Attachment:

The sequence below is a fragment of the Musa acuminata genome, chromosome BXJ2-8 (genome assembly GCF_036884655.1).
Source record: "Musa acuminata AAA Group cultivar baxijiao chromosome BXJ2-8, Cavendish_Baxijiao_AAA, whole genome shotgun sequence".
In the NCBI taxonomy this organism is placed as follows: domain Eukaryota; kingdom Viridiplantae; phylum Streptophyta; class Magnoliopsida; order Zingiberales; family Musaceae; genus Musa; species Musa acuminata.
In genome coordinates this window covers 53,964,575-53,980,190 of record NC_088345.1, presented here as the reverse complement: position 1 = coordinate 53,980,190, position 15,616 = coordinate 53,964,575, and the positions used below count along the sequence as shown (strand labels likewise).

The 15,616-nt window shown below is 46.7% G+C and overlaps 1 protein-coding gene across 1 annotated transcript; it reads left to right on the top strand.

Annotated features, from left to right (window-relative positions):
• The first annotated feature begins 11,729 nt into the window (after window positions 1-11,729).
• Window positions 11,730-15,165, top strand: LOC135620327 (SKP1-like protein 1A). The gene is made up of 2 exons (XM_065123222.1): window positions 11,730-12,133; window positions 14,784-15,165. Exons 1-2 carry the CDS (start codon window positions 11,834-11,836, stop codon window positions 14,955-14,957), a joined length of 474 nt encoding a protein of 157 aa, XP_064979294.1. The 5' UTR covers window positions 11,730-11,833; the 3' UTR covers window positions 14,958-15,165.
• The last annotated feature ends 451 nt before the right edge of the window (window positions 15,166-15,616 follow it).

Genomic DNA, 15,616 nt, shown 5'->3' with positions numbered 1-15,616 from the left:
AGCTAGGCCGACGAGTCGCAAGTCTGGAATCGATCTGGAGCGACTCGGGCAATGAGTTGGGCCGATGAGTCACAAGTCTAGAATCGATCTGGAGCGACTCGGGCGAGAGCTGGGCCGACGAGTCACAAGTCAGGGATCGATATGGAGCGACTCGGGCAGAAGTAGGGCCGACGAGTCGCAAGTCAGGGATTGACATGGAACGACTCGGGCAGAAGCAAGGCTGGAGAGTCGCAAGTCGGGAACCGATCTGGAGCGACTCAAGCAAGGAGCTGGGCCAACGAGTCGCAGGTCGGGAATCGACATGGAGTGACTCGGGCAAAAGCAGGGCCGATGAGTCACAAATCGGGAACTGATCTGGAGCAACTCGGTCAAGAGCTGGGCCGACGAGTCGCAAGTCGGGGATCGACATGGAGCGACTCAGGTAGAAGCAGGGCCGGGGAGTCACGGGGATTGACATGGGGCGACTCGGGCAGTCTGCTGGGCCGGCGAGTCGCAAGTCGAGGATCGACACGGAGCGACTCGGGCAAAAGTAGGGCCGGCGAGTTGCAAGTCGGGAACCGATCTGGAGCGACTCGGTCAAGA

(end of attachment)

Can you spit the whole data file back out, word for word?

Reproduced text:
The sequence below is a fragment of the Musa acuminata genome, chromosome BXJ2-8 (genome assembly GCF_036884655.1).
Source record: "Musa acuminata AAA Group cultivar baxijiao chromosome BXJ2-8, Cavendish_Baxijiao_AAA, whole genome shotgun sequence".
In the NCBI taxonomy this organism is placed as follows: domain Eukaryota; kingdom Viridiplantae; phylum Streptophyta; class Magnoliopsida; order Zingiberales; family Musaceae; genus Musa; species Musa acuminata.
In genome coordinates this window covers 53,964,575-53,980,190 of record NC_088345.1, presented here as the reverse complement: position 1 = coordinate 53,980,190, position 15,616 = coordinate 53,964,575, and the positions used below count along the sequence as shown (strand labels likewise).

The 15,616-nt window shown below is 46.7% G+C and overlaps 1 protein-coding gene across 1 annotated transcript; it reads left to right on the top strand.

Annotated features, from left to right (window-relative positions):
• The first annotated feature begins 11,729 nt into the window (after window positions 1-11,729).
• Window positions 11,730-15,165, top strand: LOC135620327 (SKP1-like protein 1A). The gene is made up of 2 exons (XM_065123222.1): window positions 11,730-12,133; window positions 14,784-15,165. Exons 1-2 carry the CDS (start codon window positions 11,834-11,836, stop codon window positions 14,955-14,957), a joined length of 474 nt encoding a protein of 157 aa, XP_064979294.1. The 5' UTR covers window positions 11,730-11,833; the 3' UTR covers window positions 14,958-15,165.
• The last annotated feature ends 451 nt before the right edge of the window (window positions 15,166-15,616 follow it).

Genomic DNA, 15,616 nt, shown 5'->3' with positions numbered 1-15,616 from the left:
AGCTAGGCCGACGAGTCGCAAGTCTGGAATCGATCTGGAGCGACTCGGGCAATGAGTTGGGCCGATGAGTCACAAGTCTAGAATCGATCTGGAGCGACTCGGGCGAGAGCTGGGCCGACGAGTCACAAGTCAGGGATCGATATGGAGCGACTCGGGCAGAAGTAGGGCCGACGAGTCGCAAGTCAGGGATTGACATGGAACGACTCGGGCAGAAGCAAGGCTGGAGAGTCGCAAGTCGGGAACCGATCTGGAGCGACTCAAGCAAGGAGCTGGGCCAACGAGTCGCAGGTCGGGAATCGACATGGAGTGACTCGGGCAAAAGCAGGGCCGATGAGTCACAAATCGGGAACTGATCTGGAGCAACTCGGTCAAGAGCTGGGCCGACGAGTCGCAAGTCGGGGATCGACATGGAGCGACTCAGGTAGAAGCAGGGCCGGGGAGTCACGGGGATTGACATGGGGCGACTCGGGCAGTCTGCTGGGCCGGCGAGTCGCAAGTCGAGGATCGACACGGAGCGACTCGGGCAAAAGTAGGGCCGGCGAGTTGCAAGTCGGGAACCGATCTGGAGCGACTCGGTCAAGA